WILLOW


WILLOW (Heb. עֲרָבָה, aravah). The Bible describes the willow as a tree that grows rapidly near water (Isa. 44:4) and in whose shade the *Behemoth reclines (Job 40:22). The exiles from Judea hung their harps on willows by the rivers of Babylon, loath "to sing the Lord's song in a foreign land" (Ps. 137:2). The willow is one of the *Four Species and is characterized as possessing "neither taste nor fragrance," thus symbolizing those among Israel "who are neither learned nor possessed of good deeds" (Lev. R. 30:12). Although the identification of the aravah with the willow is undoubted, it should be noted that in the time of the Mishnah philological problems had already arisen in connection with this identification. The amora Ḥisda states that after the destruction of the Temple the name of the aravah (Salix) and ẓafẓafah (poplar, Populus) were interchanged (Shah. 36a), and in fact in Arabic it is the poplar which is called aʾrb (Heb. aravah) and the willow, ẓafẓaf (Heb. ẓafẓafah). The rabbis pointed out the difference between these two genera with regard to validity for the precept of the Four Species: "The willow has a red stalk, an elongated leaf and a smooth [leaf] edge. The ẓafẓafah has a white stalk and a round leaf with a serrated edge" (Suk. 34a). The conclusion finally reached is that the willow with the serrated leaf is also valid (ibid.). The willow was also used during the festival of Tabernacles, the altar being decorated with willow branches which were brought from Moẓa near Jerusalem. There is undoubtedly a connection between the willow growing by the waterside and the prayer for water on Hoshana Rabba, as well as the prayer for rain on Shemini Aẓeret (eighth day of solemn assembly), the last day of Tabernacles, when "they are judged in respect of water" (RH 1:2).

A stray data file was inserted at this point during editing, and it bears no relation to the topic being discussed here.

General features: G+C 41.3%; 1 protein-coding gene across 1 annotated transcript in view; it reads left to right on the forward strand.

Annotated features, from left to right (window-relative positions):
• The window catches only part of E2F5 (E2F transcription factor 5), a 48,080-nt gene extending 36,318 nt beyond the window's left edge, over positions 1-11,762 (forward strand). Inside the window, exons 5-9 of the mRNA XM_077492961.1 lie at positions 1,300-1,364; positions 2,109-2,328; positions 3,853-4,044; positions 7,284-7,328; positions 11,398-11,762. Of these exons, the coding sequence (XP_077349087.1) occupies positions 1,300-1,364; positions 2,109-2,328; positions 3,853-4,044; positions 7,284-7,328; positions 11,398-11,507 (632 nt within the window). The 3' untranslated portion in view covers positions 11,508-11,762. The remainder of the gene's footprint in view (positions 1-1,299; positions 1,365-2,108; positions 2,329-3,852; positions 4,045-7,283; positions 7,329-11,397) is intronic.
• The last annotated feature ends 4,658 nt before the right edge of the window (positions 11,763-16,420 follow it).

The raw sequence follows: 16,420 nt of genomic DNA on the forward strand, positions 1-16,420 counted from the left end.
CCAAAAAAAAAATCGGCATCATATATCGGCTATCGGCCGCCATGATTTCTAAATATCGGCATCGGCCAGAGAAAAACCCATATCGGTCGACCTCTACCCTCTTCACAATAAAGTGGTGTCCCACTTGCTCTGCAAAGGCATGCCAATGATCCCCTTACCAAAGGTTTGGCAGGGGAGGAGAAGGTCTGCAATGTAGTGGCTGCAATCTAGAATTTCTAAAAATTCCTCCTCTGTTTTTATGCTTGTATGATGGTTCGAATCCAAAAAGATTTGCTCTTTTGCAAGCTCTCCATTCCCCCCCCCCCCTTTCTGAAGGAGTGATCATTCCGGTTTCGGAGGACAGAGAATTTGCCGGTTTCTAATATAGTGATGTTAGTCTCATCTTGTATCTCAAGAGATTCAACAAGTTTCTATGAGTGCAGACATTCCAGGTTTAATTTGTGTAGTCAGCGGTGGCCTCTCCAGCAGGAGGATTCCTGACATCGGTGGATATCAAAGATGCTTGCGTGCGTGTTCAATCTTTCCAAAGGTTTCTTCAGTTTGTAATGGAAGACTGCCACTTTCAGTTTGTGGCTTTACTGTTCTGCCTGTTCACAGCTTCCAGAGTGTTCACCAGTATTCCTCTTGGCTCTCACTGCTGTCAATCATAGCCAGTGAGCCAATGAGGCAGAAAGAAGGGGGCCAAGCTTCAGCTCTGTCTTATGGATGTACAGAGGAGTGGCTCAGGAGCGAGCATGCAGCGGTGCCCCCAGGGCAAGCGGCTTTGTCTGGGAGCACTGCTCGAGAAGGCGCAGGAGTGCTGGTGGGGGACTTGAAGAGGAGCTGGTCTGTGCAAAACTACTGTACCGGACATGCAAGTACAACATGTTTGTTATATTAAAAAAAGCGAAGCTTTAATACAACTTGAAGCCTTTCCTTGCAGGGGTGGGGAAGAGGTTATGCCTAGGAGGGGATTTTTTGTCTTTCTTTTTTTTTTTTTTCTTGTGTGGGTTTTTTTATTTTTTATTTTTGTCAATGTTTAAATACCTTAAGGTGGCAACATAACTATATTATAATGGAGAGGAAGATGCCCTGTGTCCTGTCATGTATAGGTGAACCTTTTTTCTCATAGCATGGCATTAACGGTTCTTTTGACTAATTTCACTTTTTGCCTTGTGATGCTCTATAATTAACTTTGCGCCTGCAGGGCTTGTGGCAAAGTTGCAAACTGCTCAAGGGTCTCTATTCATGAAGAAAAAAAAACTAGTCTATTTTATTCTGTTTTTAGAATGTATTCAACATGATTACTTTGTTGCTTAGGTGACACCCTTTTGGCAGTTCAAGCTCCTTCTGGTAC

The willow is a very useful tree. Its soft branches were used for wicker work (Bik. 3:8). The wood withstands rot and was therefore used for building boats called arba, the spelling for aravah in Aramaic and Syrian. Its fruit contains soft fibers, which are the petilat ha-idan ("wick of bast"), used as wicks for lamps (Shab. 2:1). Though not a fruit tree, according to the agricultural folklore of the period fruit trees could be grafted on to it (see TJ, Or. 1:2, 61a). Two species of willow, the Salix acmophylla and Salix alba, as well as hybrids of both species, grow wild in Israel on the bank of streams and rivers. Another species, Salix babylonica, the weeping willow, originated in China.

BIBLIOGRAPHY:

Loew, Flora, 3 (1924), 323–37; J. Feliks, Olam ha-Ẓome'aḥ ha-Mikra'i (19682), 113–5. ADD. BIBLIOGRAPHY: Feliks, Ha-Ẓome'aḥ, 115.

[Jehuda Feliks]


Source: Encyclopaedia Judaica. © 2008 The Gale Group. All Rights Reserved.